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'We're not going away and we're not shutting up': Women's March activists tell us why they marched

Posted: 7:29 PM, Jan 22, 2018
Updated: 2018-12-12 14:13:15-05
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What's the point of the Women's March? It's different for almost every participant. Many of the hundreds who turned up for the second annual Cincinnati Women's March focused their protest squarely on President Trump; others were galvanized by the #MeToo movement and inequality in their careers. Still others wanted to send a message to their fellow marchers.

 

We asked 13 participants to tell us in their own words why they decided to march on Saturday afternoon.

Kinsey Hein, who marched with her seven-month-old son.

"My son is going to be growing up in this world. I want to make sure he is raised in a society where women are valued and women are appreciated as equals."

Kinsey Hein, 29

 

Janae Bacchus, 16.

"I joined the Young Women's club at my school, and I've learned that there are so many things in our society that aren't equal. I realize that I'm very fortunate, so I'm marching for everyone else who can't."

Janae Bacchus, 16

 

Jake Osborne, 24.

"We all need to stay together and remind each other that we have each other's backs, and to be supportive and to be allies. Otherwise, we're going to just let what's in motion stay in motion."

Jake Osborne, 24

 

Eloise Mong, 83, who marched with her daughter, 60-year-old Heather Sass. The pair attended the Women's March on Washington in 2017.

"I have a grandson with cystic fibrosis, so the ACA is extremely important to me. … The main thing is saving our democracy, and a democracy includes everyone in that nation."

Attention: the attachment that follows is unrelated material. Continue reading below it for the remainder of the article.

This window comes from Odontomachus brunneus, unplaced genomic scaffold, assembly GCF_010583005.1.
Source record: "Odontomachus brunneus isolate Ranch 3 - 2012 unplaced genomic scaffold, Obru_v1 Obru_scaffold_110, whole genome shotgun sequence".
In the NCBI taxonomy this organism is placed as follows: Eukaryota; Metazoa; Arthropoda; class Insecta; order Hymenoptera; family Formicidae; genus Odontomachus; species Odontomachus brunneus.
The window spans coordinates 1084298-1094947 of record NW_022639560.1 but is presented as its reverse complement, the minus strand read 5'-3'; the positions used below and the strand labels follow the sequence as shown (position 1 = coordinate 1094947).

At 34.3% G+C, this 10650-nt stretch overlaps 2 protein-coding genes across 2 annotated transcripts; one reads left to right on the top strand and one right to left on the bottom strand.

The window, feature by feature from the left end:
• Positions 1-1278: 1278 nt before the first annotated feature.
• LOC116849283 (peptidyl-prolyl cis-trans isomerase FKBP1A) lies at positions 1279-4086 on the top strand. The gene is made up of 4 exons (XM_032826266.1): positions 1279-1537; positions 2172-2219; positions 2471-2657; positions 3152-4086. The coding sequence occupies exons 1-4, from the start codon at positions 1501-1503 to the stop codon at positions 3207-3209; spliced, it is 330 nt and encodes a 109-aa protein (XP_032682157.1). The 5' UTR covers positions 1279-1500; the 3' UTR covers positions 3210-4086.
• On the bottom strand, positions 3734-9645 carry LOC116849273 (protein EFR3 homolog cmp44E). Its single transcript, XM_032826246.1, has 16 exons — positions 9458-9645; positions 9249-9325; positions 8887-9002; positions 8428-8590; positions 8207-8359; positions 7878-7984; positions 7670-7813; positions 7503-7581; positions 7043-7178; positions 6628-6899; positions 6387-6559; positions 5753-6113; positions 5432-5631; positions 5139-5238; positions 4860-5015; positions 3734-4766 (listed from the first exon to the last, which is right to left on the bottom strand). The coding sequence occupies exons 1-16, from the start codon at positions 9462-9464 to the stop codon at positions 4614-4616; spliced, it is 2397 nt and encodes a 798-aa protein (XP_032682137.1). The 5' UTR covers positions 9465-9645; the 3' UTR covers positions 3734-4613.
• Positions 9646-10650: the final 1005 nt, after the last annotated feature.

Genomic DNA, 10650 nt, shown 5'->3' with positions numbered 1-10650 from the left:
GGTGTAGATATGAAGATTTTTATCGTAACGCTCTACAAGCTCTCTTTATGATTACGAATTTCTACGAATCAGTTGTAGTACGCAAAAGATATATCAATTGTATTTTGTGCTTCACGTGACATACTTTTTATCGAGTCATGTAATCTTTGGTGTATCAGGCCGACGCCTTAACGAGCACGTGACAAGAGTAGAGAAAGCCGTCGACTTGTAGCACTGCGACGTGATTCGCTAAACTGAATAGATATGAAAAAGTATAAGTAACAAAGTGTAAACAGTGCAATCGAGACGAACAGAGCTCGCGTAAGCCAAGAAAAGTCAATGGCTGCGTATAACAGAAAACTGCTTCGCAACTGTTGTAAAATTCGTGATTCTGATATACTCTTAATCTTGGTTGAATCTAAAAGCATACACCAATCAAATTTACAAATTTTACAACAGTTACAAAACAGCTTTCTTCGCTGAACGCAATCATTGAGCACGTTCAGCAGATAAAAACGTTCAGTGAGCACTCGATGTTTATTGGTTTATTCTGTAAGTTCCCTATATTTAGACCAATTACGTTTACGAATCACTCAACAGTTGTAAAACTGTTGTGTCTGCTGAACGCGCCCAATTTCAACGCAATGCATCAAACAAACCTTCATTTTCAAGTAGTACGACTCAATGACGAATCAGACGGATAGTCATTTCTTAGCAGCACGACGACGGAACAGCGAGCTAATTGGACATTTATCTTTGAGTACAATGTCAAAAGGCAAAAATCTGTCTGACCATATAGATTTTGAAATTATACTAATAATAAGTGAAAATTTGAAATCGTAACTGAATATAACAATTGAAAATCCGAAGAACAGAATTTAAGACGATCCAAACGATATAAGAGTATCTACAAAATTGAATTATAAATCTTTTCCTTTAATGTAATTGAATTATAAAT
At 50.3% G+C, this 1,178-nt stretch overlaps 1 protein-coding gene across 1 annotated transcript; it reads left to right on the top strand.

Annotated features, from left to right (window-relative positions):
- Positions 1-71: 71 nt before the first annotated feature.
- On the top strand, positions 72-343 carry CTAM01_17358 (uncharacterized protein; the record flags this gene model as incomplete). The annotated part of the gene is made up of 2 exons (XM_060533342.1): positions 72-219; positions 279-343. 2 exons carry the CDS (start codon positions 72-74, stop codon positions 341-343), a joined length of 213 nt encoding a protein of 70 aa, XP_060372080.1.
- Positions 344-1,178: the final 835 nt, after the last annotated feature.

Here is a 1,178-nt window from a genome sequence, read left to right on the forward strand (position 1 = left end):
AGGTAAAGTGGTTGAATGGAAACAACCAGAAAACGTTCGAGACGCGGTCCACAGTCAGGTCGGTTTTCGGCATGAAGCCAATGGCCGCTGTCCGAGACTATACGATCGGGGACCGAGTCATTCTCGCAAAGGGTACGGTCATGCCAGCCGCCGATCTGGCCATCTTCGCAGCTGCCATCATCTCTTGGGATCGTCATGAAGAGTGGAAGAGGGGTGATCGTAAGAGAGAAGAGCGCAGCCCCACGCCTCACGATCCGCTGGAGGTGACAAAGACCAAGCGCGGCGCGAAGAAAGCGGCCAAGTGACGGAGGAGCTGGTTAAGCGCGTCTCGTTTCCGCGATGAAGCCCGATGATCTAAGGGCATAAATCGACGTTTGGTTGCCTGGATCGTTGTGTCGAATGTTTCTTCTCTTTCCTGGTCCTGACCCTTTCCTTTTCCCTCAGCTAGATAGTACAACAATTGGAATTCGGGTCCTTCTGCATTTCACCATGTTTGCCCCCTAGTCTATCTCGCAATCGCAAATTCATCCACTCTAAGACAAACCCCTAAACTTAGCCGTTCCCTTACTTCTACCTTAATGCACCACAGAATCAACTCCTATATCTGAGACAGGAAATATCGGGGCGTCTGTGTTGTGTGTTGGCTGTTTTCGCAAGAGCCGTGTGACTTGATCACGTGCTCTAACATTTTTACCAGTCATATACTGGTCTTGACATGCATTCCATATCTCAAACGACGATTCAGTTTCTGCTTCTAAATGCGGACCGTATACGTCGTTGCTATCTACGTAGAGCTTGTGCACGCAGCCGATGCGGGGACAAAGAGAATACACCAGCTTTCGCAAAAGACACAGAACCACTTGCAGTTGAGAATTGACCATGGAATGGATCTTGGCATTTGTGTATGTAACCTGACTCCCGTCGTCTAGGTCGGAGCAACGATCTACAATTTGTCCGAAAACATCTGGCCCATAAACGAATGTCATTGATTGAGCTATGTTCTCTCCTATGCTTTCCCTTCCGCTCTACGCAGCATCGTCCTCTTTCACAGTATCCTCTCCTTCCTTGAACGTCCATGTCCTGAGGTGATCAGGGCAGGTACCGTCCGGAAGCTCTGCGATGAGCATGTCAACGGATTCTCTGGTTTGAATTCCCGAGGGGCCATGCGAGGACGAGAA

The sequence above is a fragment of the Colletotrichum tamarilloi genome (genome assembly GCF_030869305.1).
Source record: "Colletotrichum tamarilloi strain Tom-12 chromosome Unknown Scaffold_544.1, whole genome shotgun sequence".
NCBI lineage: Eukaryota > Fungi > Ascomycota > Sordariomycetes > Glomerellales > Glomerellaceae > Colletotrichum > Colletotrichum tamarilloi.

Eloise Mong, 83

 

Maisy Nelson, 15.

"It feels good to get together with a bunch of women and girls that are really supportive of you. There are obvious changes that need to be made in our country, and when we get together like this, it's a way to show people what we think."

Maisy Nelson, 15

 

Emerson, 7.

"I still think men are kind of getting the upper hand."

Emerson, 7

 

Twenty-three-year-old Jeanine Garduno (left) marched with her brother Diego, 13, and sister Nancy, 25. The trio traveled from Indiana to participate.

"DACA is an issue that's important not only to me but to my family as a whole. Being able to come here today with my siblings is really great."

Jeanine Garduno, 23

 

Nova Grace, 20.

"Voting in general is something a lot of people have dropped out of, especially in my age group. A lot of people just don't care. I think no matter where you sit in your leanings, this is somewhere to find camaraderie and something to support."

Nova Grace, 20

 

From left to right: Ursula Meyer, 68, marched with her mother, Christel, 88, her granddaughter Josephine, 4, and her daughter Erica, 41.

"Unfortunately, I'm just seeing such a huge division in our country, and whatever is happening in Washington seems to have magnified that. I'm hoping with the midterms, we can find a way to bridge that divide."

Ursula Meyer, 68

 

Giorgia Close, 20.

"I work with Planned Parenthood, so I work a lot with abortion rights. I'm also a rape and abuse survivor, so I work with people who have suffered that, helping them get over it and find therapy. What we really need to take away from today is the need to include women of color and trans women in our movement."

Giorgia Close, 20

 

Sruthi Sundaram, 23.

"I'm a woman in science; I'm currently in medical school. It's very important to me that women are encouraged to pursue fields that are not stereotypically for women if they want to."

Sruthi Sundaram, 23

 

Becky Blank, 34.

"I have always been an Other in many aspects of my life. I'm tired of being the minority, and I'm tired of the drama this administration is visiting on women. People need to know that we're not going away, and we're not shutting up."

Becky Blank, 34

 

Marshanna McClellan, 24.

"I feel like if I don't come out and push for change, it's not going to happen."

Marshanna McClellan, 24